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RE: Undue Burden and AOL

From: Waddell, Cynthia <cynthia.waddell@ci.sj.ca.us>
Date: Fri, 19 Nov 1999 12:34:29 -0800
Message-ID: <3EC0FC2EAE6AD1118D5100AA00DCD8830345AB30@sj-exchange.ci.sj.ca.us>
To: "'Kynn Bartlett'" <kynn-hwg@idyllmtn.com>, David Poehlman <poehlman@clark.net>
Cc: Claude Sweet <sweetent@home.com>, WAI Interest Group Emailing List <w3c-wai-ig@w3.org>
I would just like to remind everyone that the phrases "reasonable
accommodation," "effective communication," and "undue burden" have specific
tests under the Americans with Disabilities Act.

Undue burden is not something that is "not reasonable given the cost" and is
not affected by the size of the population that would benefit from the
accommodation.  Civil rights laws seek to ensure equal access for all- even
if the individual is in a minority.

For those of you interested in learning more about American legal analysis,
I will comment on "undue hardship" as it 
1)applies to employees with disabilities who file claims against their
employers (ADA Title I) 2)applies to members of the public who have a
disability who file claims against businesses and the commercial sector(ADA
Title III).  

These comments cannot be construed to be legal advice since anyone with
particular disability discrimination claims must seek out independent
counsel to address the facts of their case.  

"Undue hardship" under the Employment Title of the ADA requires a case by
case determination.  Factors that must be considered whenever an employee
requests access to their employer's website include:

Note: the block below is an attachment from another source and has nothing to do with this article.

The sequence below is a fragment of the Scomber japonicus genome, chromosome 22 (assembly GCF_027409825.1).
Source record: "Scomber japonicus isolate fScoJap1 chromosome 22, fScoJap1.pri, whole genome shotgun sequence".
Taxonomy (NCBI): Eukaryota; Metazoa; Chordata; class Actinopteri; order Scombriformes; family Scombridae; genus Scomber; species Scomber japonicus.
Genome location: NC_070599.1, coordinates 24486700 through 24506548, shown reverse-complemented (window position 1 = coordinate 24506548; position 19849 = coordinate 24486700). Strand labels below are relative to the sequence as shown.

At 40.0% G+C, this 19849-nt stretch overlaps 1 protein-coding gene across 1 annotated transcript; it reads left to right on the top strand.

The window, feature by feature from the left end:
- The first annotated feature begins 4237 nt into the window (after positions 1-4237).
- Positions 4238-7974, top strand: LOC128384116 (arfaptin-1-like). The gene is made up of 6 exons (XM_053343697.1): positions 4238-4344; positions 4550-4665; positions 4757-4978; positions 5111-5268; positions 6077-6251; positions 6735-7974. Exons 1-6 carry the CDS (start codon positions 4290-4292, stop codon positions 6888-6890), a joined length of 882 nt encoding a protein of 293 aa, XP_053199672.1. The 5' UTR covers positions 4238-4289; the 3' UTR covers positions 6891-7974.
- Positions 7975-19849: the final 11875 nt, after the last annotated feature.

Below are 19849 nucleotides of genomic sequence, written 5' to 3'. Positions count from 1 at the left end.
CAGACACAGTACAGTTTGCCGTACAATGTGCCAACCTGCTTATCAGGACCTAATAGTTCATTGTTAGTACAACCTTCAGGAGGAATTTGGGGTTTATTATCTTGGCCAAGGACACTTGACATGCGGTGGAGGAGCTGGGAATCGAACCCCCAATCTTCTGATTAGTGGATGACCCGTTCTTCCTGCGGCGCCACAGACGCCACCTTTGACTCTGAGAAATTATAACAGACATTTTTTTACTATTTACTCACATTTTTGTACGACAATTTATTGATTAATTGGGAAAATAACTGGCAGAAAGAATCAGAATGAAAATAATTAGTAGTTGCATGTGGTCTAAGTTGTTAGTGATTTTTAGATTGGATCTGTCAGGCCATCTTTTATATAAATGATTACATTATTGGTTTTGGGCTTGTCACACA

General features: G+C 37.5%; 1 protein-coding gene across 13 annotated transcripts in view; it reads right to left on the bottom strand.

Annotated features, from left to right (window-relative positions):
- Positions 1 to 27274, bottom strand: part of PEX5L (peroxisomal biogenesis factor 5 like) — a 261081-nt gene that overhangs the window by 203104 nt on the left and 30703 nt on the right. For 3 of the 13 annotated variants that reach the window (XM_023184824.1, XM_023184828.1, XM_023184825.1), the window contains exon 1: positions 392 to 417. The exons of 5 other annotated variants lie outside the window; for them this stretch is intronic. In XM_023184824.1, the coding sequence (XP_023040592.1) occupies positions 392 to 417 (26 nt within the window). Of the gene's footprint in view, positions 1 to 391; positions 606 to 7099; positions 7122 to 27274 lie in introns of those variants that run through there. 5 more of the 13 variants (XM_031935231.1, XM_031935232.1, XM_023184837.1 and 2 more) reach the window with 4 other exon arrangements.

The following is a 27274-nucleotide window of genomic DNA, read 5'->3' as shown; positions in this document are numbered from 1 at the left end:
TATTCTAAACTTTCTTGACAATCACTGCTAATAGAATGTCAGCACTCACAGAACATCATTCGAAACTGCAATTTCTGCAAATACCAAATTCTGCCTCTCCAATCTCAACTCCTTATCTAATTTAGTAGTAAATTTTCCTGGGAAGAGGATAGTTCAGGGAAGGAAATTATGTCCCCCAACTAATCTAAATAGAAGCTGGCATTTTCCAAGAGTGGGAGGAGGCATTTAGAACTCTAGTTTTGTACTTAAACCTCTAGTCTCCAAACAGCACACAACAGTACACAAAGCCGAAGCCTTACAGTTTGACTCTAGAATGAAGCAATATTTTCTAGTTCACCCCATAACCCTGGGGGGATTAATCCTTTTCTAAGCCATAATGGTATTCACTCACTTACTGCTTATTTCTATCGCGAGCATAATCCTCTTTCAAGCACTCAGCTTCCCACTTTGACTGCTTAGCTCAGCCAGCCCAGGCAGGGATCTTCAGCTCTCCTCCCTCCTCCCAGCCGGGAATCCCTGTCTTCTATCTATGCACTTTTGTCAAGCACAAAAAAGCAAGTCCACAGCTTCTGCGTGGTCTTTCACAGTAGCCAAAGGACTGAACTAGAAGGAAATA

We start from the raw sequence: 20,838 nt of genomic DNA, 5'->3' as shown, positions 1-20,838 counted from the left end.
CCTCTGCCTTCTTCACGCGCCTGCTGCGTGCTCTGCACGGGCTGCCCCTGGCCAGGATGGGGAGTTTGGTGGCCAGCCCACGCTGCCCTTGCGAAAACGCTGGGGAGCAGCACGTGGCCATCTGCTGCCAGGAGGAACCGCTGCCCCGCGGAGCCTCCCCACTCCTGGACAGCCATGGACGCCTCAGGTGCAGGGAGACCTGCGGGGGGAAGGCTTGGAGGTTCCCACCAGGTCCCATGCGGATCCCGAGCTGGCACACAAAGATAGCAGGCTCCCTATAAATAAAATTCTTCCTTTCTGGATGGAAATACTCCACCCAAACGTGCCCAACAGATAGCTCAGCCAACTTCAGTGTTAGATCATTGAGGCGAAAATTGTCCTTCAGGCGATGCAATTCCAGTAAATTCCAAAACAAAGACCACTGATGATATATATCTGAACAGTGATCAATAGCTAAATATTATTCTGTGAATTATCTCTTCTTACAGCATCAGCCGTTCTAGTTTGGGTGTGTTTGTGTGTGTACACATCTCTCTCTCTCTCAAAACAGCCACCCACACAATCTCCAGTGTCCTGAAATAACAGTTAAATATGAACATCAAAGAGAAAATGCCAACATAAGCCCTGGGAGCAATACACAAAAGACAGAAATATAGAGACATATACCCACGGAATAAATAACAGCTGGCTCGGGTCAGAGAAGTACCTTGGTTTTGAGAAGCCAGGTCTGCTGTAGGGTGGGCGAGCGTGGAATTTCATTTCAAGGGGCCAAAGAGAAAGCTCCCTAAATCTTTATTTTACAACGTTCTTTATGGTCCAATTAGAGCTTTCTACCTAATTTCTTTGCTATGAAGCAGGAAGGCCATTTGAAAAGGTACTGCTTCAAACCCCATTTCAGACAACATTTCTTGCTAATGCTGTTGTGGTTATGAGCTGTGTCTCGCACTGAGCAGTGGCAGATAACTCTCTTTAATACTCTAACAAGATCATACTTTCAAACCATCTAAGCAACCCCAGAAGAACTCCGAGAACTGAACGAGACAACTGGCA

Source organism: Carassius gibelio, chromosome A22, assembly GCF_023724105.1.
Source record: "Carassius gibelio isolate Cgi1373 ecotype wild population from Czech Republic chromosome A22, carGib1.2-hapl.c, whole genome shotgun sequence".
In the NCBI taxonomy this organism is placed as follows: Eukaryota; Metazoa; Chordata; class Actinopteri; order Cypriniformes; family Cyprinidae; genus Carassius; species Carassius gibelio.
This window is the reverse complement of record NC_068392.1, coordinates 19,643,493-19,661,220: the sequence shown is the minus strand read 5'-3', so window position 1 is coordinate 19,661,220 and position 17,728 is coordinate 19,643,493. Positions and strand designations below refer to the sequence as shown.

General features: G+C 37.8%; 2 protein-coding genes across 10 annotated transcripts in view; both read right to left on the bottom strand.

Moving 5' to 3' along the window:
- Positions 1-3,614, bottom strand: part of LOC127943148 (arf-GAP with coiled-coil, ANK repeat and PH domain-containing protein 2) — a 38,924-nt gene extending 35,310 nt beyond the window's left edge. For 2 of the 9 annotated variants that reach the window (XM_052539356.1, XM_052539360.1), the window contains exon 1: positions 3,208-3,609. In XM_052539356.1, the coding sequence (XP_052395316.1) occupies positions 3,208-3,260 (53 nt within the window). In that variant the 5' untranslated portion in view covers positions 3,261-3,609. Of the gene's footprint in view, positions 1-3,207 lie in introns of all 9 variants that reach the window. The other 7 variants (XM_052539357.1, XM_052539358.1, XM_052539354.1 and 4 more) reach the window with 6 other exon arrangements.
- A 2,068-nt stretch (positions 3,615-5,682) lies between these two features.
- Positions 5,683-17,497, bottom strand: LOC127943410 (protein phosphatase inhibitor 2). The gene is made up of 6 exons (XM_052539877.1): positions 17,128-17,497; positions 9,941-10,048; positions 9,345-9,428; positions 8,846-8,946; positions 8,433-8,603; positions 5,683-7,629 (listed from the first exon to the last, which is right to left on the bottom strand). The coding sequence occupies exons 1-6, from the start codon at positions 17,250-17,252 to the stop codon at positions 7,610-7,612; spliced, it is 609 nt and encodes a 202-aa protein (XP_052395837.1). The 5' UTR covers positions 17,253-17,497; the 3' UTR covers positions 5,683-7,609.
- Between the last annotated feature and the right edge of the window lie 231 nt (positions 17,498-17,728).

1.  The nature and net cost of the accommodation needed (ie website
re-design), taking into account the availability of tax credits and
deductions, and/or outside funding;
2.  The overall financial resources of the facility involved in the
provision of the accommodation; the number of persons employed at such
facility; the effect on expenses and resources;
3.  The overall financial resources of the employer; the overall size of the
business with respect to the number of its employees; the number, type and
location of its facilities;
4.  The type of operations of the employer, including the composition,
structure, and functions of the workforce; the geographic separateness,
administrative, or fiscal relationship of the facility in question to the
employer; and
5.  The impact of the accommodation on the operation of the facility,
including the impact on the ability of other employees to perform their
duties and the impact on the facility's ability to conduct business.

The weight given to each factor in determining undue hardship for an
employee accommodation will vary depending on the facts of the particular
situation. In the case of web site design for access, a strong argument can
be made that accessible web design will benefit not only this one employee,
but all employees with a disability requiring access.  In addition, the ADA
imposes an ongoing duty to remove barriers, so every web site revision is
subject to the consideration of coding for access.

In general, however, the determination is made by comparing the nature
and/or cost of the accommodation in relation to the employer's total
resources and operations.

Similarly, if the request for access to a web site is not coming from an
employee, but from a visitor to the website, and the entity is covered under
the ADA, then the determination of what will constitute an undue burden will
also be made on a case by case basis.  In determining whether or not the
request would result in an undue burden, factors for a Title III covered
entity include:

1.  The nature and cost of the action needed;
2.  The overall financial resources of the site involved in the action; the
number of persons employed; the effect on expenses and resources;
3.  The geographic separateness and the administrative or fiscal
relationship of the site in question to any parent corporation or entity;
4.  The overall financial resources of any parent corporate or entity; the
overall size of the parent corporation or entity with respect to the number